Some dogs seem to develop an obsession with socks and/or shoes, and if your dog is one of them you have probably got into the habit of storing your shoes out of reach, and never being able to find a pair of socks! This behaviour is not the same as that displayed by dogs that are apt to chew on shoes and socks or that generally pick up anything that is not nailed down, which makes it rather less of a problem if you know that you may take a while to find your things, but that they will not be damaged when you do.
However, there are a lot of different reasons for why a dog might be determined to find, pick up and disappear with your socks or shoes, and learning about some of the most common of them can help you to identify the roots of such behaviour, and develop a better understanding of your dog.
In this article, we will examine what might be going on in your dog’s head when they take your socks or shoes, and provide some potential explanations for such behaviour. Read on to learn more.
Dogs that have a working history as retrieving dogs, like many spaniels as well as retrievers such as the flat coated retriever have what is known as a “soft mouth,” which means that such dogs have highly attuned bite inhibition, allowing them to grasp and hold even fragile things without damaging them-an essential skill for retrieving downed game birds.
Many retrieving dog breeds are only happy if they have something in their mouth, and this might be a ball, other toy, or something like your socks and shoes. Perhaps you don’t allow your dog to play with a ball in the house because they associate it with walks and so, get too rowdy in the house-in this case, your shoes and socks may be a convenient substitute that is within reach, and the right sort of size and weight.
Many dogs have a tendency to hoard things like toys and other items that they like, so if you can reliably find that missing shoe or sock in your dog’s bed or another area where they tend to stockpile the things they take, your dog may be manifesting the natural behaviour of gathering resources-things that they like or need-and keeping them safe.
All dogs need a range of different toys and diversions to give them something to play with and entertain themselves with, as well as to provide comfort and familiarity as well as something to do when they are on their own. If your dog doesn’t have enough toys of different types or cannot access their toys, they may seek substitutes with things of the right size that are interesting and easily available to them.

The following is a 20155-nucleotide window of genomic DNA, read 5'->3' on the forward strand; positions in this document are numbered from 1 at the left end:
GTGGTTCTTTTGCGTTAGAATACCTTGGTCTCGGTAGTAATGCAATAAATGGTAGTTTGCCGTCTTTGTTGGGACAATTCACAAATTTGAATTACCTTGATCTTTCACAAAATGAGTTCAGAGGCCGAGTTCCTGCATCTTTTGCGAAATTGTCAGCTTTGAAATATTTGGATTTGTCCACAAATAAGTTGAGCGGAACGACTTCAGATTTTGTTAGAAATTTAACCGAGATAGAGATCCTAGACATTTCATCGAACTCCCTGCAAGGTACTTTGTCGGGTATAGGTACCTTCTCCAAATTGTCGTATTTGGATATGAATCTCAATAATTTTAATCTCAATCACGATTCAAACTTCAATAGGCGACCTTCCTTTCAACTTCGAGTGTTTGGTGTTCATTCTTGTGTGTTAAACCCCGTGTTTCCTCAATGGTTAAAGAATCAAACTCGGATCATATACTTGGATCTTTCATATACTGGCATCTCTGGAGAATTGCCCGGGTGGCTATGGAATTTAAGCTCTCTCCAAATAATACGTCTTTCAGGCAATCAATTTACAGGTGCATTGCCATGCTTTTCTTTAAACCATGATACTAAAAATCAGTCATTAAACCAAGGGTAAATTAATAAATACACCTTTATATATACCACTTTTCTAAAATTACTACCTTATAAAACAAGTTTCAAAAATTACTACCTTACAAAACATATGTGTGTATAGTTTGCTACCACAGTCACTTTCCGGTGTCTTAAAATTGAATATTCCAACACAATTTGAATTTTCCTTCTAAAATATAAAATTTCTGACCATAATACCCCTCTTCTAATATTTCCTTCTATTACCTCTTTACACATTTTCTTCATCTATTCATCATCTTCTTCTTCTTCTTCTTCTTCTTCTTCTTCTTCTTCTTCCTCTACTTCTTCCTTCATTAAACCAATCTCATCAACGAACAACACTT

Socks and shoes are of course something that we wear regularly and so, that soon become imbued with our own unique scents, even if you do not have smelly feet and are vigilant about keeping your shoes and socks clean!
Dogs have a much more sensitive sense of smell than humans do, and because we have a lot of sweat glands in our feet and the insides of our shoes and socks absorb this, your dog may find the smell of your socks and shoes appealing, interesting or familiar. Additionally, the specific texture and mouth feel of your socks and shoes can be appealing to some dogs too.
Because your socks and shoes will smell strongly to your dog and be a very familiar scent, some dogs use such things as a type of security blanket that smells like their favourite people and that helps to provide reassurance and comfort if they are on their own or cannot get your attention.
Most dogs have a certain toy or blanket that provides this type of comfort for them, but for some dogs, it will be something else-like your shoes!
If your dog persistently seeks out balls of socks, odd socks or shoes that are within reach, regardless of the origins of the behaviour, it will soon become a habit, much like carrying anything around in the mouth obsessively can be.
If you then start keeping your socks and shoes well out of reach, your dog will likely start looking for alternatives, so make sure you provide something that they can use instead!
Finally, if your dog’s shoe and sock stealing is a habit or regular occurrence, you have probably unwittingly gotten into the routine of looking for your dog to retrieve your things, or calling them to you to surrender what they took!
Additionally, if your dog wants your attention and learns that parading your things past you will garner a response, they will soon learn that picking up your socks and shoes will elicit a reaction out of you, which will reinforce the behaviour and provide its own form of reward to your dog.